Continuous Cloud Security Monitoring (PDF)

Michael Wylie gave a masterclass in Continuous Cloud Security Monitoring (CCSM) strategies, techniques, and best practices at AppSec Cali 2020. This wide ranging talk covers not just monitoring and logging, but also inventory control, vulnerability management, secure configuration, and least privilege. Almost anyone will walk away from this talk with a number of high fidelity action items, applicable directly to their environment(s).

Phase 4 Explore additional resources

AWS Security Maturity Roadmap (PDF)

Scott Piper’s AWS Security Maturity Roadmap is chock-full of actionable guidance and best practices. It pairs a checklist for each of 10 stages, with a succinct description of the problem space. This guide might be the best bang-for-your-buck, period.

Toniblyx’s Arsenal of AWS Security Tools

Likely already familiar to anyone working with AWS security, Toni de la Fuente’s Github repo links off to almost all the key open-source AWS security tooling. This includes NCCGroup’s own ScoutSuite, PMapper, sadcloud, and aws-inventory – and covers the spectrum of popularity from 2 Github stars to over 7000. If you have a problem you think would benefit from automation or tooling in AWS, this is the first stop to see if it already exists.

Blogs + Newsletters

The following blogs and newsletters are regularly updated, and cover a broad swath of AWS security. The authors compile information, and produce original research and open-source tooling.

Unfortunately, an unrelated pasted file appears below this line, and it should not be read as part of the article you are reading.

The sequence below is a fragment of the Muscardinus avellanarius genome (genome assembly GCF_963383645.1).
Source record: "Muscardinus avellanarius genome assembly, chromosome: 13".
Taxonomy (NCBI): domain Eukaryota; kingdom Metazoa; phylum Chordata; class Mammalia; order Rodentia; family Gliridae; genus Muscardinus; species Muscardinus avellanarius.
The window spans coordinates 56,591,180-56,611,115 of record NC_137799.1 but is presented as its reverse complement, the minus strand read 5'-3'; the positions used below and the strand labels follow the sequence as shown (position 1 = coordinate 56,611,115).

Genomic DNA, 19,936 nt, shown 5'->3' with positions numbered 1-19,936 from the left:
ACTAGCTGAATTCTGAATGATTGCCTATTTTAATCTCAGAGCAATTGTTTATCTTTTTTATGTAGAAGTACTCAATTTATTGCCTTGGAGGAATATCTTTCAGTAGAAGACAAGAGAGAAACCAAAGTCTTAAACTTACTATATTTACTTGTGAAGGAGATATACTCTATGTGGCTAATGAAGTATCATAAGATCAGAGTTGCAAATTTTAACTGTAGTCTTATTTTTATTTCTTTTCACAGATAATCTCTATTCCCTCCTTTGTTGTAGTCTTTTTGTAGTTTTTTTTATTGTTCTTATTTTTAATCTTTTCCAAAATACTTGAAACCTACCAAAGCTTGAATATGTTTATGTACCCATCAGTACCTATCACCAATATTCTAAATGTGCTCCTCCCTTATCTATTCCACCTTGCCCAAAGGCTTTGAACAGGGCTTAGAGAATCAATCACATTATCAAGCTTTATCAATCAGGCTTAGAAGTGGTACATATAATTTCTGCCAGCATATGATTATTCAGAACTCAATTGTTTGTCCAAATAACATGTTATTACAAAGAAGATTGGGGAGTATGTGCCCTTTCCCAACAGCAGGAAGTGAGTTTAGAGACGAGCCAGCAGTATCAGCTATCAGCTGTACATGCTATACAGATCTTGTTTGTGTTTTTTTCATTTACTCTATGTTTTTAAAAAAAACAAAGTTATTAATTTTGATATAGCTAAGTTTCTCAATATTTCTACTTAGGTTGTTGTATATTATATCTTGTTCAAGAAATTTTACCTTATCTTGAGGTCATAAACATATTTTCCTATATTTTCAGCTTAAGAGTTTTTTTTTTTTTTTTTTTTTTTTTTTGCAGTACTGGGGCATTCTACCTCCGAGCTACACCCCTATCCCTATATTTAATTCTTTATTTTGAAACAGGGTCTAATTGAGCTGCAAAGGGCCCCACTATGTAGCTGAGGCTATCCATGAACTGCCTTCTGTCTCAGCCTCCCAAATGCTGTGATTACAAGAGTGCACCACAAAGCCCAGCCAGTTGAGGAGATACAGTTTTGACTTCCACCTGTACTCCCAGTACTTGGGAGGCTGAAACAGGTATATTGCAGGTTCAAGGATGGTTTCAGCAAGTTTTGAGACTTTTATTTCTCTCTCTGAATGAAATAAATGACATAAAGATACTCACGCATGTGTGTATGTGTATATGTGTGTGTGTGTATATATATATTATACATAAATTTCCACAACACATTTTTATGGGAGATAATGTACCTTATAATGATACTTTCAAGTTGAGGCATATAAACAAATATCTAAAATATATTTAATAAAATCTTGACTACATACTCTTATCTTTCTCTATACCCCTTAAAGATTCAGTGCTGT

Community Slacks

When you’re learning a skill, one of the most valuable resource you can have is a community of practitioners to bounce ideas and questions off of. Whether or not you have a physical group of cloud security practitioners, the OG-AWS and CloudSecurityForum community Slacks are a great place to gather and share.

Hands-on AWS Security Labs


Both FlAWS and its sequel are the products of Scott Piper of Summit Route, who has been mentioned already in this guide. The original is a linear game/CTF that aims to teach AWS security concepts. The sequel expands on the idea by allowing for play as both an “Attacker” and a “Defender.” The “Defender” role especially is a excellent opportunity for simulated incident response, much better than waiting to try out your skills once your own environment has been breached.


Disclaimer: sadcloud is an NCCGroup open-source project
sadcloud uses Terraform templates to define a configurably insecure AWS environment. Effectively, sadcloud is a collection of Terraform configuration files. Broken down into modules by service, each service has a set of variables, mapped to ScoutSuite, Cloudmapper, and Prowler findings, that can be toggled to result in infrastructure that will fail the associated security audit check. Currently, sadcloud only supports AWS, however it would be possible to provide additional modules for other clouds, which will be a target of future development. sadcloud is useful for exploring common AWS misconfigurations, and as a testbed for open-source AWS auditing tools.


CloudGoat is Rhino Security Labs’ “Vulnerable by Design” AWS deployment tool, with a focus on specific scenarios. These include cloud_breach_s3, where you can exploit a misconfigured reverse-proxy server to query the v1 EC2 metadata service and acquire instance profile keys that allow excessive access to S3, sound familiar (spoilers)?


The AWS Ramp-Up Learning Guide for AWS Cloud Security, Governance, and Compliance is an excellent resource for learning about AWS security, but it is just the beginning. Similarly, while we hope this extension provides a wealth of knowledge, there is a massive landscape and undoubtedly some wonderful resources that we’ve missed.